Presidential candidates have a history of meddling in foreign affairs

Hatred of the press may not be the only thing that Donald Trump has in common with Richard Nixon. Going behind a sitting president's back to interfere in foreign policy initiatives could be another, if the full truth ever comes to light about contacts between Mr. Trump's people and the Russians interfering in the U. S. election.

In Nixon's case it may have cost American lives.


In the months leading up to the 1968 election, Nixon worried that a peace initiative undertaken by President Lyndon Johnson to end the Vietnam war would help his opponent, Vice President Hubert Humphrey. Nixon ordered his top aides to do whatever they could to foil the initiative.

Evidence has long existed that prominent Nixon supporters, such as Anna Chennault of the pro-Taiwan lobby and others, pressured the U.S.-supported South Vietnamese regime to stay away from peace talks between Washington and the North Vietnamese — not a huge challenge as the South Vietnamese already were worried that Johnson was abandoning them.

To his dying day, Nixon emphatically denied he had ordered the interference. And there the story lay for decades: strong circumstantial evidence, but no absolute proof. But that all changed last year when John A. Farrell, a journalist and author doing research for the biography "Richard Nixon: The Life," at the Nixon Library, came across hand-written notes of H.R. Haldeman, Nixon's top aide, confirming that Nixon had ordered him to do whatever he could to obstruct Johnson's peace initiative.

In an article published in the New York Times on Dec. 31, Mr. Farrell wrote: "Now we know Nixon lied. A newfound cache of notes left by H. R. Haldeman, his closest aide, shows that Nixon directed his campaign's efforts to scuttle the peace talks, which he feared could give his opponent, Vice President Hubert H. Humphrey, an edge in the 1968 election. On October 22, 1968, he ordered Haldeman to 'monkey wrench' the initiative."

Ronald Reagan is another one suspected of going behind the back of a sitting president to manipulate events in his favor during an election campaign.

Suspicions supported by strong circumstantial evidence have long held that during the campaign in 1980 and prior to his inauguration in 1981, Reagan's close advisers, including William Casey, his campaign manager who would become head of the Central Intelligence Agency, met with Iranian officials and persuaded them to delay the release of 52 Americans held hostage in Tehran until after Reagan's inauguration. The hostages were released minutes after Reagan took the oath of office.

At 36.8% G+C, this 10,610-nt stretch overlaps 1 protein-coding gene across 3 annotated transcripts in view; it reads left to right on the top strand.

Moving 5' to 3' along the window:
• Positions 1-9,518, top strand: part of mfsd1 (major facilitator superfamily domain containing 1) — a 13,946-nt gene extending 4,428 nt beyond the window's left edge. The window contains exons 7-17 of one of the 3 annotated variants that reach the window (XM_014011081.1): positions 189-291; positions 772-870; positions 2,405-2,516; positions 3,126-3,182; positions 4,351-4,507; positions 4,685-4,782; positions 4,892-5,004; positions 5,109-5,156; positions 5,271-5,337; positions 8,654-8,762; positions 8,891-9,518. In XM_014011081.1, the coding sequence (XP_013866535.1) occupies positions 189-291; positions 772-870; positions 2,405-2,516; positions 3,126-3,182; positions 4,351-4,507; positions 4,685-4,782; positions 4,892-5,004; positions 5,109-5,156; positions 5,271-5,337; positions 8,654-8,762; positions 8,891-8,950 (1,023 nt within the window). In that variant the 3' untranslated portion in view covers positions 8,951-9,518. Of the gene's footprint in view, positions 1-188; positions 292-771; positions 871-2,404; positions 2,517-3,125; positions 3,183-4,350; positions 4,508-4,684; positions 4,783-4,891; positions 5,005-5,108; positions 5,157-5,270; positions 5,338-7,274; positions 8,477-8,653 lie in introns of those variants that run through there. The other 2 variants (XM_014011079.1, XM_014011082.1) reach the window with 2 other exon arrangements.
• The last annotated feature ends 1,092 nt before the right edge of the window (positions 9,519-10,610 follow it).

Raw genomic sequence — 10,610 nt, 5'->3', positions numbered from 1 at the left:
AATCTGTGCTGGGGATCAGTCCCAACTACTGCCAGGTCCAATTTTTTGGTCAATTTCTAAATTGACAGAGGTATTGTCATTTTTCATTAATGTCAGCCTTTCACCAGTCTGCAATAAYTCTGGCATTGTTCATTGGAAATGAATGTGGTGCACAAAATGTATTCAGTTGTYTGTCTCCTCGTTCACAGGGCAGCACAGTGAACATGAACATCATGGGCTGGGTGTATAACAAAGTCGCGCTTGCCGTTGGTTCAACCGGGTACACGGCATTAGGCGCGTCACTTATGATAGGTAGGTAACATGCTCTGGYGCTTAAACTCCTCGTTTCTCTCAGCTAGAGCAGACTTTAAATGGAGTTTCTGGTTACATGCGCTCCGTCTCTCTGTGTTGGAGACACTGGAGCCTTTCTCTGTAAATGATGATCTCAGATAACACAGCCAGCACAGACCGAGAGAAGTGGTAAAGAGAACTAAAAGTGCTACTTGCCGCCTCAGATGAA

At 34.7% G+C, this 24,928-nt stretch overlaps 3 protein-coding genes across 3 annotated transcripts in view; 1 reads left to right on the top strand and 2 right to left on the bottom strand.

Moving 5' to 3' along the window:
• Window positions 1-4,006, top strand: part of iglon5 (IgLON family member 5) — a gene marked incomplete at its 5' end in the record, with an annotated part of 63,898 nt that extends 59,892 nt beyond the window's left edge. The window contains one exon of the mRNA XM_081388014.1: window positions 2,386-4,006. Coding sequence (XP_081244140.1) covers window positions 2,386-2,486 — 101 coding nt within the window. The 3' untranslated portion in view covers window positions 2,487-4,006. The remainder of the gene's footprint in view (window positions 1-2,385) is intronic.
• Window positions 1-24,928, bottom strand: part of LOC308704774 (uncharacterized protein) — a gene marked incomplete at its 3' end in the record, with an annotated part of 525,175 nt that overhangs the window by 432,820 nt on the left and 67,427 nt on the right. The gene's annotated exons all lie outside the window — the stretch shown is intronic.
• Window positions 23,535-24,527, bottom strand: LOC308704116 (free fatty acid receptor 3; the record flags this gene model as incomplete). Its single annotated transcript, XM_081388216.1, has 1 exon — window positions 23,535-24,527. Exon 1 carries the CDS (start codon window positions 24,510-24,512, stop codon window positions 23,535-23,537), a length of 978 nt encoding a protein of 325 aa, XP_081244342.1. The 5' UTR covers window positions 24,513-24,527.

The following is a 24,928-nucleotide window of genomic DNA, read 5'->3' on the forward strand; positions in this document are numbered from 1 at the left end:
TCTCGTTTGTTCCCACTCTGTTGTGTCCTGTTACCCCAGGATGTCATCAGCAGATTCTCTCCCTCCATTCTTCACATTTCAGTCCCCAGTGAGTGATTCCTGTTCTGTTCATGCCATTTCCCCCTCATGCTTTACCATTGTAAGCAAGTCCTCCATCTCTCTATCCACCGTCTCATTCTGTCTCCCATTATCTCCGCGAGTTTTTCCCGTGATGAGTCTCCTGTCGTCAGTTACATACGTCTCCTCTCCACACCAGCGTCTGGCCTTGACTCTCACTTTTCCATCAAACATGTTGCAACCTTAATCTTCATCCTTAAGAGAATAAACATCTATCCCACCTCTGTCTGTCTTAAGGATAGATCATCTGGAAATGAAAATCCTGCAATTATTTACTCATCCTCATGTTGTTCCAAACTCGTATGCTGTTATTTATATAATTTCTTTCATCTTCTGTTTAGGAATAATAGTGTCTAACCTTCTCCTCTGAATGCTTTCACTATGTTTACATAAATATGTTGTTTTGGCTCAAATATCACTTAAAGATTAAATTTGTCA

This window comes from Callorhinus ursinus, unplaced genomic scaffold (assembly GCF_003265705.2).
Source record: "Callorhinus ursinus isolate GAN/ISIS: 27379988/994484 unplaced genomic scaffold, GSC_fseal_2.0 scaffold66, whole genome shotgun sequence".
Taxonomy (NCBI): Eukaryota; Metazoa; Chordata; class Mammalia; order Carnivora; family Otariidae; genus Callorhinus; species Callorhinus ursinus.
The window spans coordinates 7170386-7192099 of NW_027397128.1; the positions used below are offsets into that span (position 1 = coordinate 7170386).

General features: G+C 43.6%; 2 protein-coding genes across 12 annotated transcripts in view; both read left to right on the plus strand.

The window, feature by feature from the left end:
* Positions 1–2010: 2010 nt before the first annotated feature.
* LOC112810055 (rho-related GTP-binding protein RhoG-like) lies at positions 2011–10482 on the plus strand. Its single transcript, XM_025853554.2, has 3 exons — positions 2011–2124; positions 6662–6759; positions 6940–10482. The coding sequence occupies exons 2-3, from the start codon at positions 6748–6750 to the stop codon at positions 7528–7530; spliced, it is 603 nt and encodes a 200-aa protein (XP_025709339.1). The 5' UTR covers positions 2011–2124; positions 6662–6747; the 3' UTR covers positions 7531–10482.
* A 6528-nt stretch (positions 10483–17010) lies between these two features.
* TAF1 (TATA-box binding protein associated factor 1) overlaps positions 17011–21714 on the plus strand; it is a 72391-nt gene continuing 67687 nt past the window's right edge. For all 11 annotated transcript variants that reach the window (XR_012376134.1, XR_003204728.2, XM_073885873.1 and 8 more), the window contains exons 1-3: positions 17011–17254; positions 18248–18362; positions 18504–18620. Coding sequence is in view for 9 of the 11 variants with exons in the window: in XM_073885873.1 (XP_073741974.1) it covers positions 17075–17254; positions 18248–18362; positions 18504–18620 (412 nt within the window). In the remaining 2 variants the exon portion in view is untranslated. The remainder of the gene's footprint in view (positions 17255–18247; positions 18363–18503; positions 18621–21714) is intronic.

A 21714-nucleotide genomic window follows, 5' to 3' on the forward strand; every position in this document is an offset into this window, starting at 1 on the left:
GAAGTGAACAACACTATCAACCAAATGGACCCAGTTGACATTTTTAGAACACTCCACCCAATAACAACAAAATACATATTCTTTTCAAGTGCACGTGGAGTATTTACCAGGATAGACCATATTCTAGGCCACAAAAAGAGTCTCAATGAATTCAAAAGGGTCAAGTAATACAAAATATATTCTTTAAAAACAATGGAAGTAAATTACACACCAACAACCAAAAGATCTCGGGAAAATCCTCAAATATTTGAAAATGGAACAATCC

Gary Sick, who was the senior staff member on Iran in the National Security Council during the hostage crisis that dominated the last two years of the Carter administration, collected substantial evidence supporting the rumored conspiracy between Reagan's delegates and the Iranians in a deal that led to the hostage release in return for arms shipped to the Iranians.

Mr. Sick's findings were published in in his 1991 book: "October Surprise — America's Hostages in Iran and the Election of Ronald Reagan."

In the book and in an article published at the same time in the New York Times, Mr. Sick acknowledged that for years he had treated the rumors of the deal with the Iranians with disbelief. "I had worked in and around the Middle East long enough to be skeptical of the conspiracy theories that abound in the region," he wrote.

"In the course of hundreds of interviews in the U.S., Europe and the Middle East, I have been told repeatedly that individuals associated with the Reagan-Bush campaign of 1980 met secretly with Iranian officials to delay the release of the American hostages until after the Presidential election," he wrote. "For this favor, Iran was rewarded with a substantial supply of arms (with U.S. authorization) from Israel."

(Later, the Reagan administration's illegal transfer of U.S. weaponry to Iran via Israel in return for the release of Americans seized as hostages in Lebanon was an essential part of what became known as the scandalous Iran-Contra affair. Another of Mr. Sick's books, "All Fall Down: America's Tragic Encounter With Iran," is considered a classic on the subject.)

Today, Mr. Sick is a senior research scholar at Columbia University's Middle East Institute and adjunct professor at the School of International and Public Affairs. In 1991, he acknowledged that the story of Reagan's interference "is tangled and murky and it may never be fully unraveled."

Last week, I asked him by email if the story had become any less murky in the 26 years since.

"The bottom line is that there is a lot of circumstantial evidence that such contacts took place. But there is no smoking gun that would absolutely confirm that Casey and co. directly sought to delay the release of US hostages," he replied. "I continue to hope that we will someday get the full truth of what happened. ... If the Nixon confirmation [48 years later] is a reliable indicator, we may still have a number of years to go."


He may be right on the Reagan story. I doubt it will take that long to get the full facts of the Trump-Russia relationship. Mr. Trump and his people can't tell the truth, but they also seem incapable of hiding it.

G. Jefferson Price III's assignments in his career at The Baltimore Sun from 1969 to 2004 included Middle East correspondent in the 1970s and 1980s and foreign editor from 1991 to 2001. He can be reached at